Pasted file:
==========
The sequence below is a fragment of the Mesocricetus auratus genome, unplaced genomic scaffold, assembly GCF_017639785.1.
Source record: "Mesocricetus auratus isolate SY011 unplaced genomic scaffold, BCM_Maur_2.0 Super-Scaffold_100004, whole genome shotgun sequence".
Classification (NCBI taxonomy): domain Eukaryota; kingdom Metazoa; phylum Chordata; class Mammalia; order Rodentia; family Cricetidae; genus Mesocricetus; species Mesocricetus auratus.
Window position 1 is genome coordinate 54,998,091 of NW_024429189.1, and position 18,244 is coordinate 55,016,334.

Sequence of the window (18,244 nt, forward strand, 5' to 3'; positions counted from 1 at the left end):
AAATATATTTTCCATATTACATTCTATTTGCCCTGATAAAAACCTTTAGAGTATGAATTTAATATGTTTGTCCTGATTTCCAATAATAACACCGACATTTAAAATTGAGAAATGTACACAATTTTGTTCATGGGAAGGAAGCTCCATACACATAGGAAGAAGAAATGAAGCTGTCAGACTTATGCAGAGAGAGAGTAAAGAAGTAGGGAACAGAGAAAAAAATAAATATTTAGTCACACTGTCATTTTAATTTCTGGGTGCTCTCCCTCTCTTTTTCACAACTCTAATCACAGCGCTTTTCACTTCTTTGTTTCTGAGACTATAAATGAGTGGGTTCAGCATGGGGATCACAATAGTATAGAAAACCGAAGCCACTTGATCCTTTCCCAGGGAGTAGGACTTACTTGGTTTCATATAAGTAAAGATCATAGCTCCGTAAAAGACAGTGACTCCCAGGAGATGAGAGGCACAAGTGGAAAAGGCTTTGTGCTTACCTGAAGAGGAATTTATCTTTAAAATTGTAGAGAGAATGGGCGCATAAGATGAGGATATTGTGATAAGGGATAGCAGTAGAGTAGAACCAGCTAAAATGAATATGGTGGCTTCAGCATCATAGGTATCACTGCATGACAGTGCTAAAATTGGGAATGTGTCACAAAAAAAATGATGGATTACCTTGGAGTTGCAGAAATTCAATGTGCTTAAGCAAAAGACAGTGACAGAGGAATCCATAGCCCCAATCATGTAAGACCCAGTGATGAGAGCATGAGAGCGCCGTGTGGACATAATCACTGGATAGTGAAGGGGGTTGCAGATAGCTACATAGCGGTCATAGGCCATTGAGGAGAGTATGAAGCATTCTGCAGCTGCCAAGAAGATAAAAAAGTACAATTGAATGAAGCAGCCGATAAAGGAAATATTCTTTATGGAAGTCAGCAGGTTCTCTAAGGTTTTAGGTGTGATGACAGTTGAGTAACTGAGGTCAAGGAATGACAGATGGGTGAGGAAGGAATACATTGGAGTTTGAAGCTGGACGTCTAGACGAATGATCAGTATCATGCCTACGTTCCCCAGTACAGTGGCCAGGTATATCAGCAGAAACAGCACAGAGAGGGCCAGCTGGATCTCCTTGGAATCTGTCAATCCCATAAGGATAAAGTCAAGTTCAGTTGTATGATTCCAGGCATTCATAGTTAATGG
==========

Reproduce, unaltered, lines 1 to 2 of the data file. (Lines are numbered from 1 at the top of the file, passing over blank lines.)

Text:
The sequence below is a fragment of the Mesocricetus auratus genome, unplaced genomic scaffold, assembly GCF_017639785.1.
Source record: "Mesocricetus auratus isolate SY011 unplaced genomic scaffold, BCM_Maur_2.0 Super-Scaffold_100004, whole genome shotgun sequence".